My particular reflections while seated under the fluorescent lights amid the sick, sad, and struggling to stay sentient, centered on fortune and new beginnings. It occurred to me that while I often think of my good fortune in the things that I have, I rarely take time to appreciate the things that I will have. SYA Italy is not just an experience, but the door to other experiences – a portal to other possibilities, a window to future wonders. Being in Italy has more merit than good Facebook pictures; it allows me to meet and exchange ideas with new people who will in turn change me and with a new me comes a new future. And for me, that new future has already begun, here in 2014.
Originally from Charlotte, North Carolina, Sarah T. chronicles her adventures in Spain in her blog, No Entiendo. Photo of Zaragoza by Claire J., Claire in Spain.
Translating into Normalcy
The three month mark passed a few weeks ago and no one noticed. Unlike the first two, there was no baited anticipation or excitement, it just snuck by, hoping to go unseen. We’ve slowly slipped into a new kind of normalcy where adorable, delicious cafés are no longer a novelty and the previously crazy afterschool activities have become habitual. Not in a “I'm bored” kind of way, more like a “I can’t believe this is my life but now I sort of can” kind of way. Spain is becoming a new kind of familiar, and there is a odd balance between settling into a routine and discovering new things. I take a cooking class every week with a few other students from school, which honestly isn’t that surprising. It’s typical whenever you’re in a foreign country to learn the food, but it was a regular thing for us; going to a Spaniard's house to learn firsthand how to make the classics of the country, with everything from sugar soaked torjillas to paella. Our teacher, Guillermo, talked to us about the different regions of Spanish, where we should go, what we should eat. It was interesting to see how the dinner part of cooking class became just as, if not more, important as the actual cooking. Yes, we learned new techniques and ingredients, but the best part of the class came when we were all sitting and eating together, talking about Spain. We picked up new phrases, ate to our hearts content, and enjoyed the warm hospitality that is ubiquitous in Spain.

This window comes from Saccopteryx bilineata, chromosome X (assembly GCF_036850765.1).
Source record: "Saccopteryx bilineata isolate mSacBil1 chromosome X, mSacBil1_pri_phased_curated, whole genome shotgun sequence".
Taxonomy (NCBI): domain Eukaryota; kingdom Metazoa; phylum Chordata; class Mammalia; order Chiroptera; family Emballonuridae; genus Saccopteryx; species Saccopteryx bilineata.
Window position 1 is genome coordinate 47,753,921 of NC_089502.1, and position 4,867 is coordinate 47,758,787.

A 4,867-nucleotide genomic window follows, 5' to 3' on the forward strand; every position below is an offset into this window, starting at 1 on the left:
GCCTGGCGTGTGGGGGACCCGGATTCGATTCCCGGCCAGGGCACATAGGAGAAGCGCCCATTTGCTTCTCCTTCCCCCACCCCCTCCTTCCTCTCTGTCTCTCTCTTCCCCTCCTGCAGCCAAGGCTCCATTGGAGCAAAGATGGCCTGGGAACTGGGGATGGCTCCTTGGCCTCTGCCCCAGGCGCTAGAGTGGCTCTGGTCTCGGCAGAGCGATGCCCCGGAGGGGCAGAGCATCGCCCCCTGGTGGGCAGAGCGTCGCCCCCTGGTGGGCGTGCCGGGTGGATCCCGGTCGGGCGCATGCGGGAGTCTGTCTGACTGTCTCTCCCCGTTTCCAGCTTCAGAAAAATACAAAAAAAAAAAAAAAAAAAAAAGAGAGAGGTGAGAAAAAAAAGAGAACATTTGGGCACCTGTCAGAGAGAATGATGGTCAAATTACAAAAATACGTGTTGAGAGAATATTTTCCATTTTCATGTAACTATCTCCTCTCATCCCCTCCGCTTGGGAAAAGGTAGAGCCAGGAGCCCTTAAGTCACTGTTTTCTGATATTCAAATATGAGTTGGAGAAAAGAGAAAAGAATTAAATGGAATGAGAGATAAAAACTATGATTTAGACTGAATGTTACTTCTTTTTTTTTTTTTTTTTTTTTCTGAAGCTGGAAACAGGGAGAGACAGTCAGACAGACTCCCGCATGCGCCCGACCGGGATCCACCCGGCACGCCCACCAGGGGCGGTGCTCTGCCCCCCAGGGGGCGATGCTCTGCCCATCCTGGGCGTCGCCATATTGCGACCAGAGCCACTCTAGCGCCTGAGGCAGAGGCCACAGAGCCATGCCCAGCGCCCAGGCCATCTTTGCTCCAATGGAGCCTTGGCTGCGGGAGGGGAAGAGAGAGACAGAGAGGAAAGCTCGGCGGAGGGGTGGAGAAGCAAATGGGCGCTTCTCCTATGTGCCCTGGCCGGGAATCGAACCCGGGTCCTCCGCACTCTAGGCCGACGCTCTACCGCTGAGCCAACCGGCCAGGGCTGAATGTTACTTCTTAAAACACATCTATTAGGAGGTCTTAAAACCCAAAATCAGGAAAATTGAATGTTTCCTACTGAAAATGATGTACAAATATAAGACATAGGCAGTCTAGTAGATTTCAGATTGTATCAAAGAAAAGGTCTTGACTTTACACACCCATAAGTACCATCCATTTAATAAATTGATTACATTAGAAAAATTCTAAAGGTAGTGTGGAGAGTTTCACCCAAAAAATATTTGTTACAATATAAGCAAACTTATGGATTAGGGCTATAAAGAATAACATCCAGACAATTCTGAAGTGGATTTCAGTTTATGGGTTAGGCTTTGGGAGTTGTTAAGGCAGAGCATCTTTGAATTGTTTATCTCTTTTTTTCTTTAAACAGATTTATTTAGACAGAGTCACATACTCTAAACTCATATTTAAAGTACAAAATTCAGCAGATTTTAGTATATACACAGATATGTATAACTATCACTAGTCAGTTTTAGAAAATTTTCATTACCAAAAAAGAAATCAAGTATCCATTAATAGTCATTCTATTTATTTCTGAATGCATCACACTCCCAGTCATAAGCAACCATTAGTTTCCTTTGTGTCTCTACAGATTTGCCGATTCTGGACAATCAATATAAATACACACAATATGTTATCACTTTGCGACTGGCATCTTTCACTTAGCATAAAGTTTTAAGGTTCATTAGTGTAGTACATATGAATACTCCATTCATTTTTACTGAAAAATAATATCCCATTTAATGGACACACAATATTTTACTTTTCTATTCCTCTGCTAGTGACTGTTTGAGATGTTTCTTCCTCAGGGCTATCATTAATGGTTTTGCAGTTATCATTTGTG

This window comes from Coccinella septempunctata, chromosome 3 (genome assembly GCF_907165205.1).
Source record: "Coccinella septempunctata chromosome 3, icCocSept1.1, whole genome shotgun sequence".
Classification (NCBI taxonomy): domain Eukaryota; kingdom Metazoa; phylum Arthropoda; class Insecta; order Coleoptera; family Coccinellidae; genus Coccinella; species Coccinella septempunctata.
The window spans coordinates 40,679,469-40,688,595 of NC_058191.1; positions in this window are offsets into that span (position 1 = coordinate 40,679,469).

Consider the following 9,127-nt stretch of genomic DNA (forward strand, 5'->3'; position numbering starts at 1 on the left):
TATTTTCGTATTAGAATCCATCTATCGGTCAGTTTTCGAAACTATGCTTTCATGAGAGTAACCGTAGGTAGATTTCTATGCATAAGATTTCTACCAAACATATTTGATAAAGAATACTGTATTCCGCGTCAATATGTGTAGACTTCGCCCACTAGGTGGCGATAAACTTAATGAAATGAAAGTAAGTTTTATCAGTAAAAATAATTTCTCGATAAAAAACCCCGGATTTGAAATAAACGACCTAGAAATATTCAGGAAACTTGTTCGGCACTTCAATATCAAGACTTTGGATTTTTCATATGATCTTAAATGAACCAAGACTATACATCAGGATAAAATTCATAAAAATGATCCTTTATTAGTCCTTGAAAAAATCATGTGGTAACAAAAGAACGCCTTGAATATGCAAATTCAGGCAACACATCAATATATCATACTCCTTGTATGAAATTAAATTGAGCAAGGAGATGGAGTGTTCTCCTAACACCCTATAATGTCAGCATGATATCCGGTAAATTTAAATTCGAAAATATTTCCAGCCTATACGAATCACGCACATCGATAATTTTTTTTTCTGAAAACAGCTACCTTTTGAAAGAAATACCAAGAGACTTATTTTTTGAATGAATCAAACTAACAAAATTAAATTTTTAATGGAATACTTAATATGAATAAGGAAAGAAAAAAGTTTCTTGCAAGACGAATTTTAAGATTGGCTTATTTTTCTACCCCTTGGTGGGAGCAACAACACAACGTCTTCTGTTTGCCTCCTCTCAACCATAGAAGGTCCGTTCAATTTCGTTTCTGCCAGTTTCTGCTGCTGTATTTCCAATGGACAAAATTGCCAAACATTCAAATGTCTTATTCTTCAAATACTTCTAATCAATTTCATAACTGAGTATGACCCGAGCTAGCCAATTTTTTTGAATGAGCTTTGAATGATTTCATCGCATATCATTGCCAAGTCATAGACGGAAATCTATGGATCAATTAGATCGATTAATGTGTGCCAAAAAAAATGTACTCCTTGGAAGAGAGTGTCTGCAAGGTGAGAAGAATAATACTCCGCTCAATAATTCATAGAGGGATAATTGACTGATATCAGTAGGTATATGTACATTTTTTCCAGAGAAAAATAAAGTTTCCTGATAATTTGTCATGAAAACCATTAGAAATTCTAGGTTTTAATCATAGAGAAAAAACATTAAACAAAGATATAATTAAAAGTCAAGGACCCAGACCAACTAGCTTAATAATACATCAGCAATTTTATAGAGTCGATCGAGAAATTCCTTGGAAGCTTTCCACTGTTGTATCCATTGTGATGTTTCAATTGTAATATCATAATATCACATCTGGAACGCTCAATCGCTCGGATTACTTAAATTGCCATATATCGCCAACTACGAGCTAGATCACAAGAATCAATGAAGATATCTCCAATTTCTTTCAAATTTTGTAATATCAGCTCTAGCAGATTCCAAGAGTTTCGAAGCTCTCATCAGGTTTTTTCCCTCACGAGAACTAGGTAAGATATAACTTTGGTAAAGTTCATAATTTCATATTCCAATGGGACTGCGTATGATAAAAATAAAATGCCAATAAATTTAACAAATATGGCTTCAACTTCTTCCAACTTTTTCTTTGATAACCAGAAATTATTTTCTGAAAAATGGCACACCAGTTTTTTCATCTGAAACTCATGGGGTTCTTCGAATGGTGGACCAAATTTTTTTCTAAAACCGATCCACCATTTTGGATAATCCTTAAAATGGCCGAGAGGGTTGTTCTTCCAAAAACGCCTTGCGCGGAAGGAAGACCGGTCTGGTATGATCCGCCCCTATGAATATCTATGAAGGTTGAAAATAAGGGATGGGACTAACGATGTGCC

Although some oddities were becoming habit, there were still those moments where I had to wonder how on earth I had ended up there. Last week as I was leaving school, one of my friends stopped me and asked me if I wanted to go to a modern art museum down the street. My first thought was “what class do you have to do this for,” then, “no, I have too much homework.” But then he told me it was free and basically never open, so I caved and decided to go just for 30 minutes, to see what it was all about. It was best decision. The majority of the museum was dedicated to Pablo Serrano, a sculptor from Aragón, and the rest was expositions on photography and design. I was honestly expecting to get kicked out the museum, knowing my friends, but there we stood, in front of a massive bronze sculpture, discussing the tension between the pieces that were meant to fit together, but couldn’t be moved. We took the time to appreciate each level of the museum, and on the top level, we stumbled upon a rooftop terrace. Night had already fallen over Zaragoza, and before lay the twinkling city. Punctuating the dull light of the streets stood the massive towers of Pilar, the dome of La Seo, and the quietly rotating Ferris wheel. We all stood on the edge, not saying a word, just staring out at the neighborhoods and parks we had claimed our own. I cherished that little moment of wonder. It literally felt magical to stand on that roof and appreciate where I was and who I was with and what I was doing. To even have access to a museum of a famous artist and a panoramic view of the city was something special, and to decide to go there after school on a random Wednesday is a testament to how SYA transforms us from students who obsess over work into people who realize the value of first hand experiences.